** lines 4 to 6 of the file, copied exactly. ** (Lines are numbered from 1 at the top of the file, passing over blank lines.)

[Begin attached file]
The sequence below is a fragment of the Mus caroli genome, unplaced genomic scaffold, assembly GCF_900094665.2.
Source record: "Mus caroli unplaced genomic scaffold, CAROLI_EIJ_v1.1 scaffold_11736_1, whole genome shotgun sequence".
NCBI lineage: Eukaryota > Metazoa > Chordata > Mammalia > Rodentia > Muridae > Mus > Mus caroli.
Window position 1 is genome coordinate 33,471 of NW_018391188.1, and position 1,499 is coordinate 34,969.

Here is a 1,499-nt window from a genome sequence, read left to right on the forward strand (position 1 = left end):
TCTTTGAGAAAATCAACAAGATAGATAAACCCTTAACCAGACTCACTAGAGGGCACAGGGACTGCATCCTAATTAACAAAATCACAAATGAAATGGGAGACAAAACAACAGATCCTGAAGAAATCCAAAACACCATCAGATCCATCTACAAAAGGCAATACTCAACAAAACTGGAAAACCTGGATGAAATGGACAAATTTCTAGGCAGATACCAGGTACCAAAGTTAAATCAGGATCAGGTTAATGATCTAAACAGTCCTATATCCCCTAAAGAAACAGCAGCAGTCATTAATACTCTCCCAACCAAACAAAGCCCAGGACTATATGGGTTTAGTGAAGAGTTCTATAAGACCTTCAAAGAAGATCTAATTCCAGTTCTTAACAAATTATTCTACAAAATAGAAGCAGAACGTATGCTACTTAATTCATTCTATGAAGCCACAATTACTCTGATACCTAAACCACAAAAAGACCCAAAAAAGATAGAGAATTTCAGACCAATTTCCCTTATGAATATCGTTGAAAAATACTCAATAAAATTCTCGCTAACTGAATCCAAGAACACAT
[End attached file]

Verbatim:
Window position 1 is genome coordinate 33,471 of NW_018391188.1, and position 1,499 is coordinate 34,969.

Here is a 1,499-nt window from a genome sequence, read left to right on the forward strand (position 1 = left end):
TCTTTGAGAAAATCAACAAGATAGATAAACCCTTAACCAGACTCACTAGAGGGCACAGGGACTGCATCCTAATTAACAAAATCACAAATGAAATGGGAGACAAAACAACAGATCCTGAAGAAATCCAAAACACCATCAGATCCATCTACAAAAGGCAATACTCAACAAAACTGGAAAACCTGGATGAAATGGACAAATTTCTAGGCAGATACCAGGTACCAAAGTTAAATCAGGATCAGGTTAATGATCTAAACAGTCCTATATCCCCTAAAGAAACAGCAGCAGTCATTAATACTCTCCCAACCAAACAAAGCCCAGGACTATATGGGTTTAGTGAAGAGTTCTATAAGACCTTCAAAGAAGATCTAATTCCAGTTCTTAACAAATTATTCTACAAAATAGAAGCAGAACGTATGCTACTTAATTCATTCTATGAAGCCACAATTACTCTGATACCTAAACCACAAAAAGACCCAAAAAAGATAGAGAATTTCAGACCAATTTCCCTTATGAATATCGTTGAAAAATACTCAATAAAATTCTCGCTAACTGAATCCAAGAACACAT